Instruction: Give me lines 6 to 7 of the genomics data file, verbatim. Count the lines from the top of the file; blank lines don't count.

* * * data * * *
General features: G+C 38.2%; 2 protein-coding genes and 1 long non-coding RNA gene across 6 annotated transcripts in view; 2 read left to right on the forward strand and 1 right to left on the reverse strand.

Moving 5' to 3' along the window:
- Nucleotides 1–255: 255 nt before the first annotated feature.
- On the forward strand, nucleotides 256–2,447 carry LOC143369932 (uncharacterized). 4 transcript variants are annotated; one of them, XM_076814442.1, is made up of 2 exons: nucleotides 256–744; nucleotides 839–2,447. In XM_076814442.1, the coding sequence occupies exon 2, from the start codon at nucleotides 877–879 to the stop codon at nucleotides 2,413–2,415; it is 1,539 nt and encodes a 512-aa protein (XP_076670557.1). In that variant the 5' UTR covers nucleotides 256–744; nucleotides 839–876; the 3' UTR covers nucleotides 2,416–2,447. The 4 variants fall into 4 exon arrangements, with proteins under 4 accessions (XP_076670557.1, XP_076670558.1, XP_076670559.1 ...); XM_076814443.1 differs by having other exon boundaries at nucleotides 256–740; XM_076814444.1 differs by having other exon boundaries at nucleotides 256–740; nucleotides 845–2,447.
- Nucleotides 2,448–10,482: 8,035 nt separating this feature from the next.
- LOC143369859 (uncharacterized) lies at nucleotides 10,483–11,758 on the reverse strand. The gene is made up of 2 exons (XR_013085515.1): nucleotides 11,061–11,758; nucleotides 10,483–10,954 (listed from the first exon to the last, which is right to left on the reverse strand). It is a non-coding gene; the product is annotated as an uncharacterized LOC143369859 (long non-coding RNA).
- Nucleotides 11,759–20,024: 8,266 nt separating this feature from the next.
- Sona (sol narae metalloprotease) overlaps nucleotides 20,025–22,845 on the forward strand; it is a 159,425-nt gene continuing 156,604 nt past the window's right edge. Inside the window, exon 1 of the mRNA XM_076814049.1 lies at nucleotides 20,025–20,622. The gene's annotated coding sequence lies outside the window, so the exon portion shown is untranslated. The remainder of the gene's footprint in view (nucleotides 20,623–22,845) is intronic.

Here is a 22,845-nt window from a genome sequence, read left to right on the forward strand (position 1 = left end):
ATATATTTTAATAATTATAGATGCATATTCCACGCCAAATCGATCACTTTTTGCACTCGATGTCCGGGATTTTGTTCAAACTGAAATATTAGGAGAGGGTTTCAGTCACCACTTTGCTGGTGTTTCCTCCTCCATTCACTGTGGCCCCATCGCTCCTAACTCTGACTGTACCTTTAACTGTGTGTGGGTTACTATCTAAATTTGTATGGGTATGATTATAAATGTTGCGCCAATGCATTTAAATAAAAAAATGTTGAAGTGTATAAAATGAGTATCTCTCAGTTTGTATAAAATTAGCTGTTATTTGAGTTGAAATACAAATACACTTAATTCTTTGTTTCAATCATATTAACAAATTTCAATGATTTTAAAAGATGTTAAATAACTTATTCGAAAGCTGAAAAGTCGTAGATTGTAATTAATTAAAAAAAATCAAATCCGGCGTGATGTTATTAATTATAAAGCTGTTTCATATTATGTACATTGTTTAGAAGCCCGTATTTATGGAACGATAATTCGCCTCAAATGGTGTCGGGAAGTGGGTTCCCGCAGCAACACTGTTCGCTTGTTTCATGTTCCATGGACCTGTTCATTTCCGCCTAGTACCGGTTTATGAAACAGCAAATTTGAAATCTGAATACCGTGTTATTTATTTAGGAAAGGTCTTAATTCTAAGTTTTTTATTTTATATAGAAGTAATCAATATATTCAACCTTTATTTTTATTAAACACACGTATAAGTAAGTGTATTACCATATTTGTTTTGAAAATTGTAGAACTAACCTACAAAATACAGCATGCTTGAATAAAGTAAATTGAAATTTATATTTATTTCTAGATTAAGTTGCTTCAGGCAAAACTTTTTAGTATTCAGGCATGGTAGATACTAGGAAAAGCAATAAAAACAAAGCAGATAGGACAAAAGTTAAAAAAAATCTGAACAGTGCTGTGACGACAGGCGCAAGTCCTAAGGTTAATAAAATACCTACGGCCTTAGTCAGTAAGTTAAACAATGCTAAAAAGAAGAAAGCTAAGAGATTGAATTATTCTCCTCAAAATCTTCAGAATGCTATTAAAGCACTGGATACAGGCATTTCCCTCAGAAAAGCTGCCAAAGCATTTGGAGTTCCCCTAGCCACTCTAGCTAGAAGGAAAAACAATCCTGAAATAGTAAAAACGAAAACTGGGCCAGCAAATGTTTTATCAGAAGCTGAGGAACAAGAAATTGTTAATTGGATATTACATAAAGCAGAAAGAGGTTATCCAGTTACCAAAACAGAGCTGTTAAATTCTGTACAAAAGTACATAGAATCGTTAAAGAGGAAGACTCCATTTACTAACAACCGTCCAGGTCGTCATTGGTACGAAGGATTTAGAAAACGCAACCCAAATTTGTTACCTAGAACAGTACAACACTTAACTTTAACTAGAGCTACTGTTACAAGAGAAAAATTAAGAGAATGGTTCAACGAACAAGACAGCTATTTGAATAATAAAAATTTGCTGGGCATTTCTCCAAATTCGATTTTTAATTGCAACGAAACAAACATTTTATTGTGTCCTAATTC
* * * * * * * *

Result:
- LOC143369859 (uncharacterized) lies at nucleotides 10,483–11,758 on the reverse strand. The gene is made up of 2 exons (XR_013085515.1): nucleotides 11,061–11,758; nucleotides 10,483–10,954 (listed from the first exon to the last, which is right to left on the reverse strand). It is a non-coding gene; the product is annotated as an uncharacterized LOC143369859 (long non-coding RNA).
- Nucleotides 11,759–20,024: 8,266 nt separating this feature from the next.